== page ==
PMO Optimization

The Challenge: Transparency, Transparency, Transparency

Vast amounts of money, corporate talent and willpower are invested in project work: in ensuring that the right projects receive the right level of funds; in allocating the right resources with the right skills at the right time; in on-time, on-budget and on-scope delivery of these projects. Yet establishing a framework that will provide transparency into these activities is still viewed as a glorified admin function at best; or as unnecessary bureaucracy at worse. Some of the challenges organizations face when attempting to put in place such a framework at the corporate, division, region or even project level include:

  • Your culture refuses to accept centralized project control
  • Your previous attempt at starting a PMO failed to provide benefits
  • Your projects are effectively managed, but their objectives seem to head in different directions
  • Your project costs are unpredictable and difficult to capture

The Solution: The Program Management Office (PMO)

A Program Management Office (PMO, aka Project Management Office or Project Support Office – PSO) when implemented in a carefully designed governance framework, can leverage scale economies, promote best practices and provide visibility of the status of those investments. But, as with any type of process and mindset change, when it comes to rolling out a PMO or improving its existing capabilities, it is important to get it right. Experienced guidance to foresee pitfalls, design useful processes, and prioritize PMO goals is a critical factor to the success of a PMO implementation.

UMT works with clients to create a holistic strategy to evolve the maturity of your PMO. This entails attention to culture and governance, skills development, process refinement and standardization, and information systems that support leveraged project management. As such, the way in which a PMO framework is implemented or enhanced is critical to its adoption within an organization.

The Framework: 3 Phase Implementation Methodology

  • Setup – where we assess the existing capabilities of the PMO, design and then implement the new one;
  • Operate – which focuses on the ongoing functioning and improvement of the PMO; and
  • Knowledge Transfer – ensuring knowledge relating to the operational PMO is transferred to a dedicated permanent team.

In UMT’s view, the PMO’s responsibilities should include:

  1. Selection Management – Processes that cover the continuous alignment of projects with overall objectives, including definition and collation of KPI’s to ensure performance tracking of all projects.
  2. Plan and Budget Management – Consolidating project plans and updates into a program plan with agreed milestones, identifying and monitoring the critical path, developing resource utilization scenarios, and recommending solutions for bridging resource shortages and surpluses by skill types.
  3. Benefit and Performance Management – Tracking delivery and performance against KPI’s and project benefits identified in the planning phase.
  4. Progress Management – Planning and tracking milestones, budget and resource use as well as status reporting.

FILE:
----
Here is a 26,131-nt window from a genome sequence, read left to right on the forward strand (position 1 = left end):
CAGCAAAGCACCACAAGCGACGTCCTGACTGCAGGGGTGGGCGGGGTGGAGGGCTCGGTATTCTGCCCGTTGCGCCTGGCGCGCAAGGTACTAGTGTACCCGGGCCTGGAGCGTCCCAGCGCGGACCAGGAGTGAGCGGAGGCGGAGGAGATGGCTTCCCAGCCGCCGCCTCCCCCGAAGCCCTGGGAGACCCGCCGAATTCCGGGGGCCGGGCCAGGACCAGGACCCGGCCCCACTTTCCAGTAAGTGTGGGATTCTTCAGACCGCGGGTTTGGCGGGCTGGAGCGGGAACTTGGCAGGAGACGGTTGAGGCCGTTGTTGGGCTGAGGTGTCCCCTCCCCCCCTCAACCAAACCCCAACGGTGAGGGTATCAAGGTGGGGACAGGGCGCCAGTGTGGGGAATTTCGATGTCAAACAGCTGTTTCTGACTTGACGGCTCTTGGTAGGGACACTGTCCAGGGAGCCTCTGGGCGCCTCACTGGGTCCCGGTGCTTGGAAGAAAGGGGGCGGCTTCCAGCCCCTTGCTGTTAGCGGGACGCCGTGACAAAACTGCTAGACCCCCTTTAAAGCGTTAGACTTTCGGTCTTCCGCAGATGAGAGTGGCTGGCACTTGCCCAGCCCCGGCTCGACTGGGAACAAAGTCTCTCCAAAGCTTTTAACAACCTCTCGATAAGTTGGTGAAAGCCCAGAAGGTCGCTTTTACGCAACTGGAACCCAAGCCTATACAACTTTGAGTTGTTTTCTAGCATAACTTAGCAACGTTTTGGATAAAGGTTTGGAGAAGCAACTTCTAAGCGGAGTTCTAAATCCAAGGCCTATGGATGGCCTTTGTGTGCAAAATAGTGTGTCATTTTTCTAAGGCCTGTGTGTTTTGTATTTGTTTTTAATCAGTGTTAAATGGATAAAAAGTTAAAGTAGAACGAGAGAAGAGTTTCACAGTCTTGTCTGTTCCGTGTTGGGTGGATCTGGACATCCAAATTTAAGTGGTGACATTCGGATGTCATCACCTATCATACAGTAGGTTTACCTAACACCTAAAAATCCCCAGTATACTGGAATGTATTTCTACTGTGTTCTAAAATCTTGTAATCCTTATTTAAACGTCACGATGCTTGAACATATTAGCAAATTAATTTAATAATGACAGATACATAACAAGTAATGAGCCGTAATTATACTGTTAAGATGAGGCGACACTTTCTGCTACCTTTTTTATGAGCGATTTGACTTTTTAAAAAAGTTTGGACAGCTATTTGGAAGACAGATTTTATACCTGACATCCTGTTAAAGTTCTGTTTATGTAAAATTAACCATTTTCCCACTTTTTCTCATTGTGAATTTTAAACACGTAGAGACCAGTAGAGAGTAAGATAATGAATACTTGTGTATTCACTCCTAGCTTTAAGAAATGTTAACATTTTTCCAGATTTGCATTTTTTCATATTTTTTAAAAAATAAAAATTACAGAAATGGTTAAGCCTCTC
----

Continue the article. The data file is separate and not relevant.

5. Risk, Issue and Dependency Management – Recording, tracking, analyzing and escalating issues, risks and inter-project dependencies.
  6. Change Management – Managing processes related to approval of new projects or changes in scope, budget and timeframes of existing projects.
  7. Reporting Management – Managing the production and distribution of reports to appropriate clients and facilitating meetings to discuss issues and concerns.
  8. Quality Management – Managing QA processes and ensuring that the quality of all deliverables is checked according to the agreed guidelines.
  9. Training Management – Training staff when new projects are initiated, or new members join the PMO, to ensure a common understanding of the program, the role of each project within it, and the function of the PMO in ensuring program success.

9 Things a PMO Must Manage Well

Portfolio Management Capability Area

Portfolio management is the art of selecting right set of projects. It provides clear justification and value proposition for all projects, and ability to align portfolio to corporate strategy, assess cost and resource constraints and create a portfolio with affordable risk.

UMT is a leader in the portfolio management area. It has created and implemented portfolio management processes and tools with in number of fortune 500 companies.

Financial Management Capability Area

Effective portfolio optimization requires strong PPM financial discipline. Processes and tool must be implemented to develop accurate and timely financial estimates. Tools must be capable of performing scenario analyses to evaluate different options and determine the optimum portfolio mix.

UMT understands that the importance of financial management capability. UMT developed the UMT360 financial management tool to provide superior financial management functionality.

Status Reporting and Performance Capability Area

Timely, accurate and targeted status and performance reporting is important to successful portfolio optimization. Effective and timely Status reporting provides a central, standard status of the organization from individual task to corporate strategy, and Eliminate productivity waste by removing redundant Team Member update meetings.

UMT works with clients to create solutions that transparently expose the most critical elements of project status and performance to key stakeholders, assessing performance, enabling advance identification of potential problem areas and monitoring portfolio spending.